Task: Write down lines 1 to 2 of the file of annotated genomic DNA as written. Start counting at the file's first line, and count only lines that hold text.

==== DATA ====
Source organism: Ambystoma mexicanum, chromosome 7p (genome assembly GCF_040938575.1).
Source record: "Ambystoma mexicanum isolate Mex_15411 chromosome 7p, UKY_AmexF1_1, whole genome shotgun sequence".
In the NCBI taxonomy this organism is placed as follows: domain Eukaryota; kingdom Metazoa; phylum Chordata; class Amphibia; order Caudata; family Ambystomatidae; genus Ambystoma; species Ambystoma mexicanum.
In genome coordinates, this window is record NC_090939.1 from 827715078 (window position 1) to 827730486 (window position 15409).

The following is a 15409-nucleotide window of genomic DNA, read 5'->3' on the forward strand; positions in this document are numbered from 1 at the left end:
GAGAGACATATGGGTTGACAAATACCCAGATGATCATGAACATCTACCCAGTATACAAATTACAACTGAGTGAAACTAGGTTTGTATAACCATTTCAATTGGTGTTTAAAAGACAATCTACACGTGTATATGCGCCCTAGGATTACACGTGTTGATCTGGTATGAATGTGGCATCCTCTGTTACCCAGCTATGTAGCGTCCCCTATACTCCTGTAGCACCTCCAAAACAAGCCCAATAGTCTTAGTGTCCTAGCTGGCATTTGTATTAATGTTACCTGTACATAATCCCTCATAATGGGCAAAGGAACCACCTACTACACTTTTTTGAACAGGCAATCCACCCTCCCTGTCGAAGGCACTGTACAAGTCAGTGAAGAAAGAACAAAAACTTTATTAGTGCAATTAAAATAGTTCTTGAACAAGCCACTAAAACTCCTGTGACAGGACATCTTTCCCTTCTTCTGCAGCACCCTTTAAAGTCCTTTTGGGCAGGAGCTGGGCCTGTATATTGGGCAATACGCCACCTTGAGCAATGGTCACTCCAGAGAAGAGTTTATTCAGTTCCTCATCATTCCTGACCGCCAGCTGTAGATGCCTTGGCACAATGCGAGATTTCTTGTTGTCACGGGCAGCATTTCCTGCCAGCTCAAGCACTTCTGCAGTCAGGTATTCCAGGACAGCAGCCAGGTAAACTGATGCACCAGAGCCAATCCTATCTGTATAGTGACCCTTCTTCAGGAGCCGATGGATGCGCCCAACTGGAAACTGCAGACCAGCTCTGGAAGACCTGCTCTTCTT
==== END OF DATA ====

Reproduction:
Source organism: Ambystoma mexicanum, chromosome 7p (genome assembly GCF_040938575.1).
Source record: "Ambystoma mexicanum isolate Mex_15411 chromosome 7p, UKY_AmexF1_1, whole genome shotgun sequence".